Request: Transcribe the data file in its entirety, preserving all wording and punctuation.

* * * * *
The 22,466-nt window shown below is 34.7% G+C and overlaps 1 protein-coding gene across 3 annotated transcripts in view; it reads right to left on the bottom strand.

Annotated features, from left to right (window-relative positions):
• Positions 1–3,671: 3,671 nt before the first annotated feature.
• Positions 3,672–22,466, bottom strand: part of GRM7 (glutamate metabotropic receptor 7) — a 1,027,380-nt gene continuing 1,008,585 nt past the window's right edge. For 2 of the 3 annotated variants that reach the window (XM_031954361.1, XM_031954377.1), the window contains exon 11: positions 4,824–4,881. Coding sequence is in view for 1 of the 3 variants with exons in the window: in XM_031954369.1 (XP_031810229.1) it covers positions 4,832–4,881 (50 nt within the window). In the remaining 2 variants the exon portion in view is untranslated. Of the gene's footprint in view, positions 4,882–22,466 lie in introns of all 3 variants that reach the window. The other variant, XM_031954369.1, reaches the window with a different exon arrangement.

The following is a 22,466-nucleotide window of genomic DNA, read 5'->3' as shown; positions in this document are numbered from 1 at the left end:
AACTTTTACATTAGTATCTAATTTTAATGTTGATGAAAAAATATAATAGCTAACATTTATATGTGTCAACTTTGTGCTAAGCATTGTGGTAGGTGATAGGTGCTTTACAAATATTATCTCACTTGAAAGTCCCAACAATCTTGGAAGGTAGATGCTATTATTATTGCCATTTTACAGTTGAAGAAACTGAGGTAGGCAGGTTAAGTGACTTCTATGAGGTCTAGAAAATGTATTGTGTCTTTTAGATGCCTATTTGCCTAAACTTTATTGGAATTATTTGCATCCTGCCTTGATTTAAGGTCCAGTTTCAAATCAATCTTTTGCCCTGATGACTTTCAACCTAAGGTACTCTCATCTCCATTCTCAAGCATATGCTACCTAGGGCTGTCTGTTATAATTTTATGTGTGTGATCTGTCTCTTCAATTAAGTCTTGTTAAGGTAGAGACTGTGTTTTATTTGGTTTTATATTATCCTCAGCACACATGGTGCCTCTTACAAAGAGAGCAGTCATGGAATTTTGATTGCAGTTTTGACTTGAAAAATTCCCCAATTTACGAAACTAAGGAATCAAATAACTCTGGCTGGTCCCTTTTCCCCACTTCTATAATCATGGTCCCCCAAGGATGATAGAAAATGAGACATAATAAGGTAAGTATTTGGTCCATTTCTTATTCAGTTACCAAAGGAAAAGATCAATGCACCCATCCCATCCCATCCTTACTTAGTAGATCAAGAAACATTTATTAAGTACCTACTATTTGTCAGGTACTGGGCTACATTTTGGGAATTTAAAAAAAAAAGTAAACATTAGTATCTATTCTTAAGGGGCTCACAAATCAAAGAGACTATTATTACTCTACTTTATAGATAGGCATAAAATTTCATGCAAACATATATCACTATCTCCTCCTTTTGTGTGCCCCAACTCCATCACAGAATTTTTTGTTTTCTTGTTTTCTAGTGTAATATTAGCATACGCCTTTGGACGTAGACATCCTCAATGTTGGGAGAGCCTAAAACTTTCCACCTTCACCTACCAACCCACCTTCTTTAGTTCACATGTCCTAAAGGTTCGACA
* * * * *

The 22,466-nt window shown below is 34.7% G+C and overlaps 1 protein-coding gene across 3 annotated transcripts in view; it reads right to left on the bottom strand.

Annotated features, from left to right (window-relative positions):
• Positions 1–3,671: 3,671 nt before the first annotated feature.
• Positions 3,672–22,466, bottom strand: part of GRM7 (glutamate metabotropic receptor 7) — a 1,027,380-nt gene continuing 1,008,585 nt past the window's right edge. For 2 of the 3 annotated variants that reach the window (XM_031954361.1, XM_031954377.1), the window contains exon 11: positions 4,824–4,881. Coding sequence is in view for 1 of the 3 variants with exons in the window: in XM_031954369.1 (XP_031810229.1) it covers positions 4,832–4,881 (50 nt within the window). In the remaining 2 variants the exon portion in view is untranslated. Of the gene's footprint in view, positions 4,882–22,466 lie in introns of all 3 variants that reach the window. The other variant, XM_031954369.1, reaches the window with a different exon arrangement.

The following is a 22,466-nucleotide window of genomic DNA, read 5'->3' as shown; positions in this document are numbered from 1 at the left end:
AACTTTTACATTAGTATCTAATTTTAATGTTGATGAAAAAATATAATAGCTAACATTTATATGTGTCAACTTTGTGCTAAGCATTGTGGTAGGTGATAGGTGCTTTACAAATATTATCTCACTTGAAAGTCCCAACAATCTTGGAAGGTAGATGCTATTATTATTGCCATTTTACAGTTGAAGAAACTGAGGTAGGCAGGTTAAGTGACTTCTATGAGGTCTAGAAAATGTATTGTGTCTTTTAGATGCCTATTTGCCTAAACTTTATTGGAATTATTTGCATCCTGCCTTGATTTAAGGTCCAGTTTCAAATCAATCTTTTGCCCTGATGACTTTCAACCTAAGGTACTCTCATCTCCATTCTCAAGCATATGCTACCTAGGGCTGTCTGTTATAATTTTATGTGTGTGATCTGTCTCTTCAATTAAGTCTTGTTAAGGTAGAGACTGTGTTTTATTTGGTTTTATATTATCCTCAGCACACATGGTGCCTCTTACAAAGAGAGCAGTCATGGAATTTTGATTGCAGTTTTGACTTGAAAAATTCCCCAATTTACGAAACTAAGGAATCAAATAACTCTGGCTGGTCCCTTTTCCCCACTTCTATAATCATGGTCCCCCAAGGATGATAGAAAATGAGACATAATAAGGTAAGTATTTGGTCCATTTCTTATTCAGTTACCAAAGGAAAAGATCAATGCACCCATCCCATCCCATCCTTACTTAGTAGATCAAGAAACATTTATTAAGTACCTACTATTTGTCAGGTACTGGGCTACATTTTGGGAATTTAAAAAAAAAAGTAAACATTAGTATCTATTCTTAAGGGGCTCACAAATCAAAGAGACTATTATTACTCTACTTTATAGATAGGCATAAAATTTCATGCAAACATATATCACTATCTCCTCCTTTTGTGTGCCCCAACTCCATCACAGAATTTTTTGTTTTCTTGTTTTCTAGTGTAATATTAGCATACGCCTTTGGACGTAGACATCCTCAATGTTGGGAGAGCCTAAAACTTTCCACCTTCACCTACCAACCCACCTTCTTTAGTTCACATGTCCTAAAGGTTCGACA